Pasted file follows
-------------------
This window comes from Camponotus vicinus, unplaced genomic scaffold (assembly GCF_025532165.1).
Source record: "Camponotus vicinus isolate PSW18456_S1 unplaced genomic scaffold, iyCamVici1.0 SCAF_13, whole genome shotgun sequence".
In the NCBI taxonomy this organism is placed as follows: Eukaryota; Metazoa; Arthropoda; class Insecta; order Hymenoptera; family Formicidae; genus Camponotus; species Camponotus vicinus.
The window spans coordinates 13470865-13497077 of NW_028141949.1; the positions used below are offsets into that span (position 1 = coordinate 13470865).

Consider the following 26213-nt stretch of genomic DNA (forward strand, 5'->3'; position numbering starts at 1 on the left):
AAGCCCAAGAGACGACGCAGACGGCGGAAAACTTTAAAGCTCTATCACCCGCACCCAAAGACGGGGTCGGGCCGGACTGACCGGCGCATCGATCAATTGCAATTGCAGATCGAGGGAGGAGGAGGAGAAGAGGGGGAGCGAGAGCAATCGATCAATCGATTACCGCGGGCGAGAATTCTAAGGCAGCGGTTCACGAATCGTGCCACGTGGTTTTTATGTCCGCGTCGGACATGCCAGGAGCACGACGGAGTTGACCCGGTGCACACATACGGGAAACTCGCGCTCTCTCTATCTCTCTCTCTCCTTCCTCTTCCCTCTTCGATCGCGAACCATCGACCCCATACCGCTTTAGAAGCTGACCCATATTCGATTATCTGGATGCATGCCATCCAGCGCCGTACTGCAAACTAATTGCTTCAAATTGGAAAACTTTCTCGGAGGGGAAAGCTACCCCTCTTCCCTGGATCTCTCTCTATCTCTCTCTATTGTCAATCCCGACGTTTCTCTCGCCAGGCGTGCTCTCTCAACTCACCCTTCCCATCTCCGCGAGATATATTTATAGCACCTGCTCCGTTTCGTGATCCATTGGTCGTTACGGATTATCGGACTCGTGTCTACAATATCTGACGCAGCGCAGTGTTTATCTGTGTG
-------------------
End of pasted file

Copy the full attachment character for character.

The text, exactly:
This window comes from Camponotus vicinus, unplaced genomic scaffold (assembly GCF_025532165.1).
Source record: "Camponotus vicinus isolate PSW18456_S1 unplaced genomic scaffold, iyCamVici1.0 SCAF_13, whole genome shotgun sequence".
In the NCBI taxonomy this organism is placed as follows: Eukaryota; Metazoa; Arthropoda; class Insecta; order Hymenoptera; family Formicidae; genus Camponotus; species Camponotus vicinus.
The window spans coordinates 13470865-13497077 of NW_028141949.1; the positions used below are offsets into that span (position 1 = coordinate 13470865).

Consider the following 26213-nt stretch of genomic DNA (forward strand, 5'->3'; position numbering starts at 1 on the left):
AAGCCCAAGAGACGACGCAGACGGCGGAAAACTTTAAAGCTCTATCACCCGCACCCAAAGACGGGGTCGGGCCGGACTGACCGGCGCATCGATCAATTGCAATTGCAGATCGAGGGAGGAGGAGGAGAAGAGGGGGAGCGAGAGCAATCGATCAATCGATTACCGCGGGCGAGAATTCTAAGGCAGCGGTTCACGAATCGTGCCACGTGGTTTTTATGTCCGCGTCGGACATGCCAGGAGCACGACGGAGTTGACCCGGTGCACACATACGGGAAACTCGCGCTCTCTCTATCTCTCTCTCTCCTTCCTCTTCCCTCTTCGATCGCGAACCATCGACCCCATACCGCTTTAGAAGCTGACCCATATTCGATTATCTGGATGCATGCCATCCAGCGCCGTACTGCAAACTAATTGCTTCAAATTGGAAAACTTTCTCGGAGGGGAAAGCTACCCCTCTTCCCTGGATCTCTCTCTATCTCTCTCTATTGTCAATCCCGACGTTTCTCTCGCCAGGCGTGCTCTCTCAACTCACCCTTCCCATCTCCGCGAGATATATTTATAGCACCTGCTCCGTTTCGTGATCCATTGGTCGTTACGGATTATCGGACTCGTGTCTACAATATCTGACGCAGCGCAGTGTTTATCTGTGTG